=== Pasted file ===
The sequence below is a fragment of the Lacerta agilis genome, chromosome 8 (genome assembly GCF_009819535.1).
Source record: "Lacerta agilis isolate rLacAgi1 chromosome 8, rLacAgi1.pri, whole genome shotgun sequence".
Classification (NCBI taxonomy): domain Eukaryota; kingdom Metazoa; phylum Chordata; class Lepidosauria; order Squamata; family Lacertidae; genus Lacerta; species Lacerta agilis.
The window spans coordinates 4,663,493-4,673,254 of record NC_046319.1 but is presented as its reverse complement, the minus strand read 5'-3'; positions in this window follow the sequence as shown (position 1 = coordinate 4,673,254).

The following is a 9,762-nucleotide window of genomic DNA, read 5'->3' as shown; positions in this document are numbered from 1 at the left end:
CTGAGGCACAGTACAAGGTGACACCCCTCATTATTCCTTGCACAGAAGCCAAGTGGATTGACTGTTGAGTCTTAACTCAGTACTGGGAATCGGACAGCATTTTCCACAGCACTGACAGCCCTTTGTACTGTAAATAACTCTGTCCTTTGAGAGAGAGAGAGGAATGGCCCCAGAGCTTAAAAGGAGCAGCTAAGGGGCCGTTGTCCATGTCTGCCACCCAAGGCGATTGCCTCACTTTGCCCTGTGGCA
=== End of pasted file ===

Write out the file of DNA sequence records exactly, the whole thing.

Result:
The sequence below is a fragment of the Lacerta agilis genome, chromosome 8 (genome assembly GCF_009819535.1).
Source record: "Lacerta agilis isolate rLacAgi1 chromosome 8, rLacAgi1.pri, whole genome shotgun sequence".
Classification (NCBI taxonomy): domain Eukaryota; kingdom Metazoa; phylum Chordata; class Lepidosauria; order Squamata; family Lacertidae; genus Lacerta; species Lacerta agilis.
The window spans coordinates 4,663,493-4,673,254 of record NC_046319.1 but is presented as its reverse complement, the minus strand read 5'-3'; positions in this window follow the sequence as shown (position 1 = coordinate 4,673,254).

The following is a 9,762-nucleotide window of genomic DNA, read 5'->3' as shown; positions in this document are numbered from 1 at the left end:
CTGAGGCACAGTACAAGGTGACACCCCTCATTATTCCTTGCACAGAAGCCAAGTGGATTGACTGTTGAGTCTTAACTCAGTACTGGGAATCGGACAGCATTTTCCACAGCACTGACAGCCCTTTGTACTGTAAATAACTCTGTCCTTTGAGAGAGAGAGAGGAATGGCCCCAGAGCTTAAAAGGAGCAGCTAAGGGGCCGTTGTCCATGTCTGCCACCCAAGGCGATTGCCTCACTTTGCCCTGTGGCA